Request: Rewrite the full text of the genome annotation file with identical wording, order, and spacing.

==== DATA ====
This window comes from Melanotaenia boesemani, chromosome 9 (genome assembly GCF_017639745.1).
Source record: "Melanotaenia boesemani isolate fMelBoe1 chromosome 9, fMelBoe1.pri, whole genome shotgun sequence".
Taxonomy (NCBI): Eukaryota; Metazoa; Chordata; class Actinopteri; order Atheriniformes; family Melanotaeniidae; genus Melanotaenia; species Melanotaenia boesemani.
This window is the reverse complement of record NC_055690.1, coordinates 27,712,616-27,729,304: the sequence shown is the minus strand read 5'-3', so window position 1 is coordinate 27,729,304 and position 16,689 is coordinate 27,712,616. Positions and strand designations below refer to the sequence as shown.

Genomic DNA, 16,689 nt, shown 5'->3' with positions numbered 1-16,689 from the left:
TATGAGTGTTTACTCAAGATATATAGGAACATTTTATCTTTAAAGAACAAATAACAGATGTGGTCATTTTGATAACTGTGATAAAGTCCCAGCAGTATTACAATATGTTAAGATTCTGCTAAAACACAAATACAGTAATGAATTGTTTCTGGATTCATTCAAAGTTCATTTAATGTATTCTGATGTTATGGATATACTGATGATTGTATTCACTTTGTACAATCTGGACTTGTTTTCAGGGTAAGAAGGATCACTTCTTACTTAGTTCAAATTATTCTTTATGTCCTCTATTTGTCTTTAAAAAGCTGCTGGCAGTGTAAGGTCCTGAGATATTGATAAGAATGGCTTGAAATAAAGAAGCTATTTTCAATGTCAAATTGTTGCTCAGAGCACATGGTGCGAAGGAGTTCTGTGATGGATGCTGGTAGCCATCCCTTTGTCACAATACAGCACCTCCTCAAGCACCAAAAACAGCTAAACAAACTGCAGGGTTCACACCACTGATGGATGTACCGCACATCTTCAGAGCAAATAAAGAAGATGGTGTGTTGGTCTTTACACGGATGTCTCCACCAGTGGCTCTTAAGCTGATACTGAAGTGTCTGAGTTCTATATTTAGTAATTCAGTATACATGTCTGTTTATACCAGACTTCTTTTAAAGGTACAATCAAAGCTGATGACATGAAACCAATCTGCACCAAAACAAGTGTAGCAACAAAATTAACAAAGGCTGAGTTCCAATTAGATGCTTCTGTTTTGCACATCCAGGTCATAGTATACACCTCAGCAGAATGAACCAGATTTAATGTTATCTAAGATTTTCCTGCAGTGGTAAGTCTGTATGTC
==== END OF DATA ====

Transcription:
This window comes from Melanotaenia boesemani, chromosome 9 (genome assembly GCF_017639745.1).
Source record: "Melanotaenia boesemani isolate fMelBoe1 chromosome 9, fMelBoe1.pri, whole genome shotgun sequence".
Taxonomy (NCBI): Eukaryota; Metazoa; Chordata; class Actinopteri; order Atheriniformes; family Melanotaeniidae; genus Melanotaenia; species Melanotaenia boesemani.
This window is the reverse complement of record NC_055690.1, coordinates 27,712,616-27,729,304: the sequence shown is the minus strand read 5'-3', so window position 1 is coordinate 27,729,304 and position 16,689 is coordinate 27,712,616. Positions and strand designations below refer to the sequence as shown.

Genomic DNA, 16,689 nt, shown 5'->3' with positions numbered 1-16,689 from the left:
TATGAGTGTTTACTCAAGATATATAGGAACATTTTATCTTTAAAGAACAAATAACAGATGTGGTCATTTTGATAACTGTGATAAAGTCCCAGCAGTATTACAATATGTTAAGATTCTGCTAAAACACAAATACAGTAATGAATTGTTTCTGGATTCATTCAAAGTTCATTTAATGTATTCTGATGTTATGGATATACTGATGATTGTATTCACTTTGTACAATCTGGACTTGTTTTCAGGGTAAGAAGGATCACTTCTTACTTAGTTCAAATTATTCTTTATGTCCTCTATTTGTCTTTAAAAAGCTGCTGGCAGTGTAAGGTCCTGAGATATTGATAAGAATGGCTTGAAATAAAGAAGCTATTTTCAATGTCAAATTGTTGCTCAGAGCACATGGTGCGAAGGAGTTCTGTGATGGATGCTGGTAGCCATCCCTTTGTCACAATACAGCACCTCCTCAAGCACCAAAAACAGCTAAACAAACTGCAGGGTTCACACCACTGATGGATGTACCGCACATCTTCAGAGCAAATAAAGAAGATGGTGTGTTGGTCTTTACACGGATGTCTCCACCAGTGGCTCTTAAGCTGATACTGAAGTGTCTGAGTTCTATATTTAGTAATTCAGTATACATGTCTGTTTATACCAGACTTCTTTTAAAGGTACAATCAAAGCTGATGACATGAAACCAATCTGCACCAAAACAAGTGTAGCAACAAAATTAACAAAGGCTGAGTTCCAATTAGATGCTTCTGTTTTGCACATCCAGGTCATAGTATACACCTCAGCAGAATGAACCAGATTTAATGTTATCTAAGATTTTCCTGCAGTGGTAAGTCTGTATGTC